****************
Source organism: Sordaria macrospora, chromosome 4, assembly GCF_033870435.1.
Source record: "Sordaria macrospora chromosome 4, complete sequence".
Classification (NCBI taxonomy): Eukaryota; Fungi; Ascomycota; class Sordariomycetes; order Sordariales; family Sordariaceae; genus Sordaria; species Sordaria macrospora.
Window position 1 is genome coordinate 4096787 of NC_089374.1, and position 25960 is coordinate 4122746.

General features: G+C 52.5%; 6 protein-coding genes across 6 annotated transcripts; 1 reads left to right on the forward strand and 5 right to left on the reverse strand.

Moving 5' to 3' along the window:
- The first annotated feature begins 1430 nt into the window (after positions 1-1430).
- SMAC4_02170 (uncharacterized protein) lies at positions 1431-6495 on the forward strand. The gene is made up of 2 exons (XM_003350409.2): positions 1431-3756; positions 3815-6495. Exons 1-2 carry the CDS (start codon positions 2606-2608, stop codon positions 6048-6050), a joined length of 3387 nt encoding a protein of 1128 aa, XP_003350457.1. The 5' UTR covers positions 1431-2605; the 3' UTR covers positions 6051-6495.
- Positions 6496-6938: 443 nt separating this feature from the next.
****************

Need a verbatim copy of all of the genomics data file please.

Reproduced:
Source organism: Sordaria macrospora, chromosome 4, assembly GCF_033870435.1.
Source record: "Sordaria macrospora chromosome 4, complete sequence".
Classification (NCBI taxonomy): Eukaryota; Fungi; Ascomycota; class Sordariomycetes; order Sordariales; family Sordariaceae; genus Sordaria; species Sordaria macrospora.
Window position 1 is genome coordinate 4096787 of NC_089374.1, and position 25960 is coordinate 4122746.

General features: G+C 52.5%; 6 protein-coding genes across 6 annotated transcripts; 1 reads left to right on the forward strand and 5 right to left on the reverse strand.

Moving 5' to 3' along the window:
- The first annotated feature begins 1430 nt into the window (after positions 1-1430).
- SMAC4_02170 (uncharacterized protein) lies at positions 1431-6495 on the forward strand. The gene is made up of 2 exons (XM_003350409.2): positions 1431-3756; positions 3815-6495. Exons 1-2 carry the CDS (start codon positions 2606-2608, stop codon positions 6048-6050), a joined length of 3387 nt encoding a protein of 1128 aa, XP_003350457.1. The 5' UTR covers positions 1431-2605; the 3' UTR covers positions 6051-6495.
- Positions 6496-6938: 443 nt separating this feature from the next.